Touring means I have to pack a suitcase and leave my family and dogs behind. Coco and Harry are with me every day so I really miss them when I’m away. There were lots of school, bookshop and other events planned for World Book Day and to celebrate the publication of Jack Pepper and Hero, so I decided that I’d talk about the things that inspired me to write both stories. But still, I thought, maybe I could take my dogs with me in some way…
On tour, I was delighted at the response to my talk. My first big question was: what does a hero look like? Superheroes have special clothes and powers. But what about everyday heroes? We looked around the room and considered – no, we couldn’t tell who was a hero. Then the children began talking about their own heroes, everyone from Nelson Mandela to their grandmothers and their best friends, and that was lovely.
My second question was: can you tell what someone is really like, just by looking at them? Can you tell that someone is a hero? That’s when I showed them this photograph of Coco (on the left) and Harry:
I explained that I had lots of little things to tell them about each dog, but could the children work out which stories were about Harry and which ones about Coco? This was really fun as the children were shouting out either Harry or Coco at the top of their voices (brilliant and exciting!).
Have a try yourself! (The answers are at the bottom)
• Is a wimp at the vet’s, even though the vet had never done anything mean .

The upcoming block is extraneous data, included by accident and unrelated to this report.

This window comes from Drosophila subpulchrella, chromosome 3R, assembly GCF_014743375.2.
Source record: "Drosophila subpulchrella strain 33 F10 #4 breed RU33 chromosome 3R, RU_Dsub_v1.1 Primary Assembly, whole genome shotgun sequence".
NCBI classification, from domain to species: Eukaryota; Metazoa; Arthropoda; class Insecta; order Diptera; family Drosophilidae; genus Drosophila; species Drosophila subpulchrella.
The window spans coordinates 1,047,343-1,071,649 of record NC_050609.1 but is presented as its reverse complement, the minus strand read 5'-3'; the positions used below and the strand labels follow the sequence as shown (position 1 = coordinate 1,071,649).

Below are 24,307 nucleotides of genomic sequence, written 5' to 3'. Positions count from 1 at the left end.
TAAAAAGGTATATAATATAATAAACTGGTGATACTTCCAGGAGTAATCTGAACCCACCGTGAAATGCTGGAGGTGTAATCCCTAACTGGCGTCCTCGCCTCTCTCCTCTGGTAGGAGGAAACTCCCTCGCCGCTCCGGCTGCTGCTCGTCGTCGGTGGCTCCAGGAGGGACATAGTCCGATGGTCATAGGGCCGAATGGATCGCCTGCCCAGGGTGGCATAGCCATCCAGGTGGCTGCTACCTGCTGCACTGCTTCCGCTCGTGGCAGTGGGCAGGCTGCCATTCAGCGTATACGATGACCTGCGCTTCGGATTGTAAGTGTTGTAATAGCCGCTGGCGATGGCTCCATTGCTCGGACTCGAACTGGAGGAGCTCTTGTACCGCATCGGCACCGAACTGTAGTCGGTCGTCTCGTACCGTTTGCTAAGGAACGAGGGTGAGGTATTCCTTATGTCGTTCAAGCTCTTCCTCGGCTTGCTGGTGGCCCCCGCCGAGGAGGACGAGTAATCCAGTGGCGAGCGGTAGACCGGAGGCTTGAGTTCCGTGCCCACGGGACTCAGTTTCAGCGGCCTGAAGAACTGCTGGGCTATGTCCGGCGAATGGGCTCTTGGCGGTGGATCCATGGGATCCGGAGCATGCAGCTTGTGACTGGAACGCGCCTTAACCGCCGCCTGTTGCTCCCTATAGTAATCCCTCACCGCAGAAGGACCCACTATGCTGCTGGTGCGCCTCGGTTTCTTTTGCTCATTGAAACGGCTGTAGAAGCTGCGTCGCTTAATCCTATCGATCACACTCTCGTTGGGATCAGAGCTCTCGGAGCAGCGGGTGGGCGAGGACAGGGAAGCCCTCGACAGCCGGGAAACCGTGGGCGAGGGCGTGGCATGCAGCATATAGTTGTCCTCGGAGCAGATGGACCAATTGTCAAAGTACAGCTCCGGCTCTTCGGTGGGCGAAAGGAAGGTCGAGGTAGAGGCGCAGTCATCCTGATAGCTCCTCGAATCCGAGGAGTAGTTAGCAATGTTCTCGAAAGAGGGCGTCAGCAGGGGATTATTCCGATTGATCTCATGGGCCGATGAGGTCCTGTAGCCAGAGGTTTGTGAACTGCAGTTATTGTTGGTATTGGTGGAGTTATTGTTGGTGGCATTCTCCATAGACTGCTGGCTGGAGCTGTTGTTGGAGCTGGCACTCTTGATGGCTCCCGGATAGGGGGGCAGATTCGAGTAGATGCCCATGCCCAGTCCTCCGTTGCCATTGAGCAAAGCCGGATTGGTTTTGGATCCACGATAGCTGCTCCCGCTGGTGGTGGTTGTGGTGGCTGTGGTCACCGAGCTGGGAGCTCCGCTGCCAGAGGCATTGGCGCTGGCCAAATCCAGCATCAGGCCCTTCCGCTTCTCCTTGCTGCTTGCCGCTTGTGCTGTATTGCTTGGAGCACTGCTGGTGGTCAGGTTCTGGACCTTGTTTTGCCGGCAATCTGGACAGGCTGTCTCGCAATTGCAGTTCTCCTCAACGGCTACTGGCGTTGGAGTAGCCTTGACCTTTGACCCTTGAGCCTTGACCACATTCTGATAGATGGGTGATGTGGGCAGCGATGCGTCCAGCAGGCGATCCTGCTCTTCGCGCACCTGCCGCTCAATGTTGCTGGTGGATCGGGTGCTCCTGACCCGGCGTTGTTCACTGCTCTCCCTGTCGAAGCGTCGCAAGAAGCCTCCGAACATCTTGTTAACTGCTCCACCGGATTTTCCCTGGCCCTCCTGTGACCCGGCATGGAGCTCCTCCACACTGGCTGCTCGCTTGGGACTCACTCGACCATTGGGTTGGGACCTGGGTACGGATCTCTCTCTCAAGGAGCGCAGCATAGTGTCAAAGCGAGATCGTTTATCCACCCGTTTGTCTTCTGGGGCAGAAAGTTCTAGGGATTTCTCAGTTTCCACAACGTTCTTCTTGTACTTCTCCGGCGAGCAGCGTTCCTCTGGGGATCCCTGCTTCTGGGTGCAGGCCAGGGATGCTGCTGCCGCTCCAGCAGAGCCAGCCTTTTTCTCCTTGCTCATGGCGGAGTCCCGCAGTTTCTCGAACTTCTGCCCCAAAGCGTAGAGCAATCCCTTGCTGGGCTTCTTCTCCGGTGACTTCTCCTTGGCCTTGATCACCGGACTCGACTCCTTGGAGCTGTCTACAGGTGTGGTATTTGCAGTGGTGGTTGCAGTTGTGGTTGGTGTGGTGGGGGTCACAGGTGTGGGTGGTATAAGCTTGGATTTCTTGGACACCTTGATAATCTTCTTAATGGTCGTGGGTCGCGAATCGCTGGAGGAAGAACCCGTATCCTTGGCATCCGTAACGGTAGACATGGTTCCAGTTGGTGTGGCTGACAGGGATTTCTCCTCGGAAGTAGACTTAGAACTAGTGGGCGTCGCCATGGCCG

• Likes riding on my neighbour’s mobility scooter – while she is driving it, of course!
• Chewed my glasses!
• Can shake-a-paw if I hold my hand out.
• Chases their tail, round and round until this dog is dizzy.
• Ran back to see if I was ok when I fell over.
• Tried to jump in the river to get their ball back after dropping it in there (I tried to rescue the ball and fell in!).
• Gets into their bed when I say it’s bedtime (the other one runs around the house).
• Follows me everywhere, even if they are fast asleep and I try to sneak out to make a cup of tea.
• Sleeps with their nose under my jumper.
How did you do? I suspect that the more questions you answered the more sure you felt that you were beginning to see what the personality of each dog was.
I also asked the children to suggest words to describe the actions of each dog in each story – for example, riding on the mobility scooter might be seen as ‘lazy’ or ‘cheeky’! The point of this exercise was to show that even though we came up with the list of words to describe each dog (Harry was wimpy, obedient and clever; Coco was naughty, bonkers and cuddly), it was the things that they had done and their responses to situations that I would use to begin to write a story.
I love both dogs, and they are, in their own way, both loyal. But one particular story made the children thoughtful. This was when I fell over and hurt myself badly, miles away from anyone; Harry came running back, stood over me until I could get up, and then walked beside me as I limped home. I think this struck a chord as the children considered how important it had been to me.
So I did get to take them with me in a way. Talking about them and Jack Pepper made me feel as if I was surrounded by little heroes.
Fortunately, I did get to meet Harvey, who lives at Victoria Park Bookshop in Hackney, so I had a few minutes of cuddle and a good look into the soulful eyes of a loyal dog.
(Answers: Coco: 3,5,7,9,10 Harry: 1,2,4,6,8)